Papa is Back on His Bike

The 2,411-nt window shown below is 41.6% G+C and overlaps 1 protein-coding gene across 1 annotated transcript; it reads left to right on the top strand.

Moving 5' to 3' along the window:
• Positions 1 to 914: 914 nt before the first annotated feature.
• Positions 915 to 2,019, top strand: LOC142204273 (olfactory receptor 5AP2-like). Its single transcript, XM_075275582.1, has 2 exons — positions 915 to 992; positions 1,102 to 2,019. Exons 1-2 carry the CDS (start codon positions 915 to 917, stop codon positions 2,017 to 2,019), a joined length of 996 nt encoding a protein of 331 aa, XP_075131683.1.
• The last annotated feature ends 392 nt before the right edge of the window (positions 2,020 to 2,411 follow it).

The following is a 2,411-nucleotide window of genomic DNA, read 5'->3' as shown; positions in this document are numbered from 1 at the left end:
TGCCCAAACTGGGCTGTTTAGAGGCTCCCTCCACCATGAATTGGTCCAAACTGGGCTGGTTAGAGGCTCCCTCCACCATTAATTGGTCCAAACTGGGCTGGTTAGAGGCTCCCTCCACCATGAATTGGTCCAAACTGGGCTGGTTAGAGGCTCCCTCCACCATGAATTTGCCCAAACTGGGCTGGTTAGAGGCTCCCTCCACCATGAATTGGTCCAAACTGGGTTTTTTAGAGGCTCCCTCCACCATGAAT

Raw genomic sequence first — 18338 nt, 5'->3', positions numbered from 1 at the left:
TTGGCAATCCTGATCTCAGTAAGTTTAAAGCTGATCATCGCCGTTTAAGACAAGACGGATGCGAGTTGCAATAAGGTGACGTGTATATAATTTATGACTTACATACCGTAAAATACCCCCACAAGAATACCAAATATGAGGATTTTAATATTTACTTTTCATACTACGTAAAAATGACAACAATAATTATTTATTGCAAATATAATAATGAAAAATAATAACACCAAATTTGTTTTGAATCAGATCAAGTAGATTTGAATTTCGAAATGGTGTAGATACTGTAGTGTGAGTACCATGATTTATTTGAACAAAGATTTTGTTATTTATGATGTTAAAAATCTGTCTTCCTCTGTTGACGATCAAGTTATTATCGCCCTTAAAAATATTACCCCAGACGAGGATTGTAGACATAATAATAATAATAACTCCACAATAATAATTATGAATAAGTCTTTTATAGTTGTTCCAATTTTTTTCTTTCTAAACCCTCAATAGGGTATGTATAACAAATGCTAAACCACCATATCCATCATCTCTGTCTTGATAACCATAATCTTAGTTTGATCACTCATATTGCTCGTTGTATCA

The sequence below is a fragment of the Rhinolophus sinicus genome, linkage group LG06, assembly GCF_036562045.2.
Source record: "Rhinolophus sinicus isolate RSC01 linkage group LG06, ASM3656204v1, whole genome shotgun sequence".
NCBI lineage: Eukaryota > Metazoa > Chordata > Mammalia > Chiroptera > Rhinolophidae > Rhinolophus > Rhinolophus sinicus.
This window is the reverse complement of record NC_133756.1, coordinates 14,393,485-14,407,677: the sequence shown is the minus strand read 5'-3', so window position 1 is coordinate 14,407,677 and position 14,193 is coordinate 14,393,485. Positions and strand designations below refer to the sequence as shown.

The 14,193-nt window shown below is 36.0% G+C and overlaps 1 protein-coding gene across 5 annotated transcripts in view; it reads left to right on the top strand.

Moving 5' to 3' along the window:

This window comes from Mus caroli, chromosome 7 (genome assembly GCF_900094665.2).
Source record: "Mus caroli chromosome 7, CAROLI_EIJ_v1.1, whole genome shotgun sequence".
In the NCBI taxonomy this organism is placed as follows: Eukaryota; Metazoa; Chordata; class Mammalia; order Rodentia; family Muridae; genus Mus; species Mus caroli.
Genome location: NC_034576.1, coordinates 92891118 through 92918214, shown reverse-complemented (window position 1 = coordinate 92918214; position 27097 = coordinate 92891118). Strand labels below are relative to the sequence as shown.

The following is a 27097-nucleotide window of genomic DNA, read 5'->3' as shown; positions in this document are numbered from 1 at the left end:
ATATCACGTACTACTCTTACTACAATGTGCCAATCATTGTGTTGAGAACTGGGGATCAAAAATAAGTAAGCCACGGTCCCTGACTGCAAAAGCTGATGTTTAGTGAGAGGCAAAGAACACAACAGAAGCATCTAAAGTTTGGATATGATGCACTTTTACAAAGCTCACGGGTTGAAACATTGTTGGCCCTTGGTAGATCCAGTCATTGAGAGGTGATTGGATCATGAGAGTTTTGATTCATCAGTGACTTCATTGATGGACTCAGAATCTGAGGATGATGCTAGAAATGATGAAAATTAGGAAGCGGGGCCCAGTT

first_imgMy father just got back on his bike for the first time in 8 years. He’s 81.He commuted by bike around Chicago his whole life. The city has magnificent bike paths that are strictly enforced. Nobody “accidentally” rides in the bike lanes. Drivers don’t harass cyclists for being on the road because everybody actually has something better to do. People who aren’t used to it, actually LEARN how to get used to it, rather than get angry because it‘s not what THEY do. Novel, eh?He had to stop riding when he could no longer leave my mother alone. At first she got frightened when she couldn’t find him. It’s like he was her brain. She was able to communicate to him what she needed, and he would do it for her. She would never come right out and admit that she couldn’t do it herself. He would have to figure it out. She hid her Alzheimer’s well. She wrote herself yellow sticky reminder notes for things like the contents of a cabinet or things that she wanted to say to people. She probably never ran across the notes again in the pile of papers on the dining room table. The notes stopped once spelling didn’t make sense for her anymore. She painted a ceramic dish and in signing the back of her art, she misspelled her name.She got mad one day when papa left her in a gift shop to go back to their hotel room. She forgot he was leaving. Plus, the layout of the lodge was in short-term memory. She could find her way around the neighborhood she lived in for 45 years, but she had no idea what to do here. He finally came back for her and she yelled at him, telling him never to leave her again. That’s when he stopped riding his bike.He continued to work out at the gym, because he needed to keep his heart healthy. He was vigilant, but the stress of taking care of mom was beginning to show up in his body. A mystery prostate issue resulted in a body scan revealing a tumor on his pancreas. In removing it, the surgeon mucked up his intestines, resulting in two more surgeries in two weeks and a gastric bag for another 10 weeks. It was this drive between Asheville and Chicago that made me determined to get them to move here. They stayed with me for two months while papa healed and I helped them find a place to live. He had a year to downsize. Halfway through it he developed severe Achilles tendonitis and shuffled for an entire year. He shuffled up and down three flights of stairs and between two houses, 45 miles away, packing everything up.It took three doctors, exercises, stretching, shoe inserts, massages, and two different physical therapists to heal it, and by the time it was better he developed sciatica – no doubt caused by the shuffling. When the doctor recommended total knee replacement as well, he said, “Getting old isn’t easy.”They moved here just as mom was at the point where she wasn’t quite sure where she was anymore. They struggled for far too long because papa was scared to make her do anything she didn’t want to do. The new apartment was set up with all of their old furniture, so she thought she was still home. The problem is that she kept going to the basement, which was no longer where the washer, dryer, tools and crafts were, but now the main lobby. She would find her way down the elevator in her nightgown at 5 a.m. after papa had finally fallen asleep. The maintenance men would bring her back, knocking at the door. As much as he hated to, Papa stopped putting her in the cleavage-bearing nightgown.Although we found adult daycare for her, papa’s days were spent figuring out how to outsmart her, convince her to put on her coat, coax her to eat, shop for the household, and manage the finances. She kept falling on the floor or simply getting down to sit yet unable to get back up. I would drive across town to hook her under the armpits from a sitting position and hoist her to her feet amidst much yelling and slapping – from her, not me. He would cheer her with a kiss, and all would be forgotten. He was exhausted. We had to find a nursing home.He now thought that he could ride his bike over to her because it was ridiculous to drive one mile back and forth twice a day. He took out his bike, pumped the tires and took it for a dry run around the parking lot. He said he felt a little unstable, but then took it to the street. Chicago is flat. Asheville is not. Just the huge speed bumps out front of his condo were enough to shake him up. He climbed up to the stop sign and decided it was too hilly. I don’t think he really changed gears while living in Chicago. He only had five of them on his Raleigh. He said he didn’t need any more.He complained that he didn’t feel as stable any more. I feel like his injuries and lack of being on the bike have weakened his cycling muscles, but more than anything, every time I get back on the bike after a hiatus I feel clumsy. I think that if he just does it, it will come back. It’s just like riding a bike, right?!What he needed was a flat place with few obstacles. I took him to Carrier Park. We started down at the French Broad River Park where there would be few obstacles or hills. I brought my boys, Elijah on his bike and Wyatt on a tag-a-long behind me. I pulled the bikes out of the pickup and got everyone suited up. It took me a while to get the tag-a-long attached and the winter wind was howling at 43 degrees. I watched papa wheel up to a post and sit on his bike. “I’m afraid I’m going to tip over,” he says. “I just don’t have the balance any more.” I had thought about bringing training wheels, just to get him confident again, but didn’t want to embarrass him. “Let me get you started,” I say. “I’ll just run along beside you in case you fall.”He wouldn’t have anything to do with it. I thought about the blocks he had tied to my pedals when I was little. He would push, holding onto my seat, and as soon as he gave me the final shove I would careen into a tree. It took me a while to get it. He laughed when I nailed that maple, but he helped me back onto the bike. One day I sat staring out of the window at the sidewalk, imagining riding a bike and suddenly I realized that I could do it. “I want to ride my bike,” I told him, as he watered the plants. “No, not right now,” he said. “I’m busy.” But I pleaded, “No papa, I don’t need your help. Just get the bike up the steps for me.” So he did. He went back to the front windows with his watering can as I wheeled my bike around. I kept swallowing the lump of excitement down my throat. I got on, put my foot on the pedal and looked up at the second-story window and waved at him. I stepped down on the pedal and took off, relaxing my body into full stride. I grinned up at the window to see him laughing and continued down the street like I’d been doing it all summer.Now he wouldn’t let me run beside him. I knew better than to argue, but I was terrified that he would crash to the pavement and break something. What an idiot they would call me in the emergency room. “You took your 81-year-old father for a bike ride?!”I got Wyatt on the tag-a-long and pedaled over to him. “Go ahead Papa,” I will follow. “NOOOO!” he said as if I were stupid. “If I fall you’ll get all tangled up in me,” he says. Clearly he is not familiar with the type of riding that I do, which is really sweet. I guess there’s not much that I can do to save him if he falls, no matter where I am, so I don’t argue. I pull ahead and by the time I turn around he is riding. I’m so happy, but I don’t want to embarrass him, so I turn back around to hide my grin and tears. He careens a bit through the gate, but makes it fine and isn’t struggling at all. We ride around twice before I bring him onto the dirt path connecting toward Carrier Park and I worry again as he cranks up a small hill that is always challenging for the boys. We make it all the way to the racetrack where he sits on a bench looking exhausted. I’m a little worried that I’ve pushed him too far. He already worked out this morning.The kids run around the playground, but it is cold, so we head back after 20 minutes. We are all freezing and Wyatt cries almost all the way back to the truck. I want to race back, but I have to ride slow because I don’t want papa out of my sight. He is also cold and tired. Elijah races ahead and helps us into the truck, which I turn on and crank the heat, placing the baby in the driver’s seat. We are cold, tired and hungry, but inside I can’t believe I’ve gotten papa back on his bike. I drop him home and as I kiss him, I tell him how proud I am of him riding his bike. He laughs and limps up to his condo, pushing his bike along.A few hours later I call to see if he is ok. “Oh, yes!” he laughs, “I was just on my way out for a walk. Thank you for checking on me.”Mom is gone now, but papa is back on his bike.last_img read more